AND SO a budget for extraordinary times had to evoke biblical metaphors, from the Yiddish Tale of King Solomon “this too shall pass” to the Book of Matthew “Enter through the Narrow Gate”.
Finance Minister Tito Mboweni presented what is arguably the most challenging budget in the democratic South Africa and certainly the most complex since the adoption of the new fiscal framework including the Medium Term Expenditure Framework (MTEF), adopted as part of the Growth Employment and Redistribution (Gear) policy.
How ironic, and probably apt, that it is the 1996 Class Project faction of the ANC in charge to navigate through an economic crisis and use tools like a supplementary or emergency budget.
The kind of tools, like insurance or the gas masks or floating vests in airplanes, which you keep handy but hope to never use.
The supplementary budget feels like an austerity budget at time when the economy needs a stimulus, it leaves little or no room to borrow for infrastructure investment that government has pinned its hopes on.
The South African private sector has to step in to fund infrastructure and we mut pray that South Africa or the world does not suffer another crisis over the next decade, otherwise it would simply wipe us out.
That is probably the route that the country has to go to satisfy the requirements of borrowing from New Development Bank, or BRICS Bank, and the International Monetary Fund (IMF).
The NDB has thrown a $ 1 billion lifeline (R17 billion) and the IMF after protracted negotiations, is to consider South Africa’s request in early July.
Once approved, Mboweni hopes the World Bank will follow suit.
The terms of the NDB loan are not yet known but it will be interesting to see how the BRICS Bank, created as a symbol of South South collaboration, will differ from the Bretton Woods institutions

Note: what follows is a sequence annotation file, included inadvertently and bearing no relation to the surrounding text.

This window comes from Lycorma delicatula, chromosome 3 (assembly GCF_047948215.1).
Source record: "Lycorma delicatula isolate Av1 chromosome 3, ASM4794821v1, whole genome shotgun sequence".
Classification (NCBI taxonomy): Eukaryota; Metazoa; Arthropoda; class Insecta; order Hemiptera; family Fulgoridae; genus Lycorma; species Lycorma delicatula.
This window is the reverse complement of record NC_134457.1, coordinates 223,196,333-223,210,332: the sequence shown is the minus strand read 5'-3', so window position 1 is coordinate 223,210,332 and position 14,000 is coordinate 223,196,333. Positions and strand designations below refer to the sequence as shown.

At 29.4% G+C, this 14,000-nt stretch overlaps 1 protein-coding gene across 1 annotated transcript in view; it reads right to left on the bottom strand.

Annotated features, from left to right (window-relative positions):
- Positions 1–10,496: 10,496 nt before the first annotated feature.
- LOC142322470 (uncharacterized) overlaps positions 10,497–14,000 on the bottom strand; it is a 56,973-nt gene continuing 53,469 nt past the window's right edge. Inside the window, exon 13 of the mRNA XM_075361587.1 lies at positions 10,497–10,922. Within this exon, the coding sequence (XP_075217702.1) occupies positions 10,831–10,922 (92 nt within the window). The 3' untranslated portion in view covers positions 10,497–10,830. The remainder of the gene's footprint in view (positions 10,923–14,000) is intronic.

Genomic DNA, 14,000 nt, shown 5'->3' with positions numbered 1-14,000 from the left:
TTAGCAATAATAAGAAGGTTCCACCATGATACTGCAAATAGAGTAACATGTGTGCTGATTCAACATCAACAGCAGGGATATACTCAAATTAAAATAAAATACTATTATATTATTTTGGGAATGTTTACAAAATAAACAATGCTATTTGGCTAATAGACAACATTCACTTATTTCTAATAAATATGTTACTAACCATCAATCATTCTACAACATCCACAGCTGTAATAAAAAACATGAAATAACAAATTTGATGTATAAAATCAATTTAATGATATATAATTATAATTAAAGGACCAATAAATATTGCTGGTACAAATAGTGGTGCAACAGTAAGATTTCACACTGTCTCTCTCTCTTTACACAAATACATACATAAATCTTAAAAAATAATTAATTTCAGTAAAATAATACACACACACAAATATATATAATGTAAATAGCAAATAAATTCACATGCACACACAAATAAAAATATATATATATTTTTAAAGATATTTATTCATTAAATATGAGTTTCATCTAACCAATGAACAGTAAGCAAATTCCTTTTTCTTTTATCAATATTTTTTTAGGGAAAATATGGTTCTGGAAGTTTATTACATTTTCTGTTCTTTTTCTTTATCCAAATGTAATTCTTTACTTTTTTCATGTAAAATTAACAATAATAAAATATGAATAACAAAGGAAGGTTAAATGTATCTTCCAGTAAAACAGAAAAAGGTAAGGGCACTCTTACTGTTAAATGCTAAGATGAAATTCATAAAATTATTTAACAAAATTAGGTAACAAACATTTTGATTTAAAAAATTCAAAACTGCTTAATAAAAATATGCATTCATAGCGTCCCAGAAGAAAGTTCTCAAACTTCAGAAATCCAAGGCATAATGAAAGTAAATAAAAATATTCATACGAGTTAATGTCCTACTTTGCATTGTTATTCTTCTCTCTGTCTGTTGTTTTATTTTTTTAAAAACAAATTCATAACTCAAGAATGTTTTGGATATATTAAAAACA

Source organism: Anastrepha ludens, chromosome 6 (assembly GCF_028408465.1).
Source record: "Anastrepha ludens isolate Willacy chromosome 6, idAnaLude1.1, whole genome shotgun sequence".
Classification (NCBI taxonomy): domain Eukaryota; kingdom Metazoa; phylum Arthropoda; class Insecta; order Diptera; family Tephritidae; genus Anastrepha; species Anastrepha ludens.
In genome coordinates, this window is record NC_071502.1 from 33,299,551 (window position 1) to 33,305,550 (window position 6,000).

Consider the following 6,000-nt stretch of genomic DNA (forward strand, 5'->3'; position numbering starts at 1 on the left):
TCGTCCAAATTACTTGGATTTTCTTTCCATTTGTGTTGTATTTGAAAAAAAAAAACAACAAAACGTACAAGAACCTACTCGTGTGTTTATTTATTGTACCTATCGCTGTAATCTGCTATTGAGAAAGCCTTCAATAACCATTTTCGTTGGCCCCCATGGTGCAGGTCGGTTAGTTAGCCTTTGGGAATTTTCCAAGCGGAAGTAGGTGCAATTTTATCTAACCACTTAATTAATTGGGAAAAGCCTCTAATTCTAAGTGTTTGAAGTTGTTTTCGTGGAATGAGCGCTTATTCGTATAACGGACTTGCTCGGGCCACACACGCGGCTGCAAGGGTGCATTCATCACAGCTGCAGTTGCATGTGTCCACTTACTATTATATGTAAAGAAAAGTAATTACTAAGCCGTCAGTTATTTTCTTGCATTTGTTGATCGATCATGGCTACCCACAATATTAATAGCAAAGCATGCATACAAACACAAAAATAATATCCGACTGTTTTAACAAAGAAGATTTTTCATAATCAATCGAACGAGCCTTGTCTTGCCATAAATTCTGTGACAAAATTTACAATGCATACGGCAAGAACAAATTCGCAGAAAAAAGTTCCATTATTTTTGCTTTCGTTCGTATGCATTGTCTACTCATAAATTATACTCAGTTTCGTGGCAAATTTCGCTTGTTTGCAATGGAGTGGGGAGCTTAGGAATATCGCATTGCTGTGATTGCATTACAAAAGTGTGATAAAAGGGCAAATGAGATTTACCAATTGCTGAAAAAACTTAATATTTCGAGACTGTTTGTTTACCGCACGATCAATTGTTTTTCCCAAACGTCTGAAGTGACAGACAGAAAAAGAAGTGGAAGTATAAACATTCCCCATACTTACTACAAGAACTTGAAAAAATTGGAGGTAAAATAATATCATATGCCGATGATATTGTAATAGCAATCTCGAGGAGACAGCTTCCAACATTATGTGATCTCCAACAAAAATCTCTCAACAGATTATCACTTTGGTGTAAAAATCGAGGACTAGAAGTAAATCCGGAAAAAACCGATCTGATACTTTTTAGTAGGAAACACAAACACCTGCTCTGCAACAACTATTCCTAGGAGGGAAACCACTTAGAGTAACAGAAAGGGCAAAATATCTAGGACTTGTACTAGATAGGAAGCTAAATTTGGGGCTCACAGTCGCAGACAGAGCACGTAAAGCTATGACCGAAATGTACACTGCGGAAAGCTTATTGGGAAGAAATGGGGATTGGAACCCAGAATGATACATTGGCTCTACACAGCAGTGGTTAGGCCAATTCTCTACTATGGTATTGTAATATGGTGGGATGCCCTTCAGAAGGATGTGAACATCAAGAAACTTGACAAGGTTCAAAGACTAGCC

Mboweni is hoping to borrow $7 billion (R119 billion) but even that will not be enough for example to cover the R 300 billion tax revenue shortfall expected in this financial year.
That is why the deficit is being allowed to balloon to R 761 billion or 15.7 % of GDP.
Debt to GDP ratio balloons to 81.4 % of GDP as opposed to the 65% envisaged in the February Budget.
Government says it wants to stabilise debt at 87.4%, just below a psychologically damaging 90%, in 2023 and aims for a primary surplus.
To achieve that, it targets tax measures of R 40 billion over the next three years and spending cuts that are wide ranging.
They range from R2bn cut from Basic Education, R9.9bn from Higher Education and Training at a time when skills shortage bites, R2.3bn from Human Settlements, R2.4bn in Agriculture and R2.9bn in Land Reform and Rural Development.
These cuts will give ammunition to critics of austerity measures and in the next supplementary budget, to be presented with the Medium Term Budget Policy Statement in October, the minister will have to show how soon they can be reversed.
The trouble of course is that much of the borrowing will go to consumption spending, once the debt has stabilised, the question is whether there will be room for further borrowing to fund infrastructure.
This week at the launch of the Sustainable Infrastructure Development Symposium (SIDS), President Cyril Ramaphosa admitted that Private sector funding will be crucial for the delivery of infrastructure, especially through Public Private Partnerships.
Mboweni was understandably pensive in his presentation of the budget but he was thin skinned and brusque at the press conference afterwards, reminiscent of his days as governor of the South African Reserve Bank when he had to fiercely defend inflation targeting.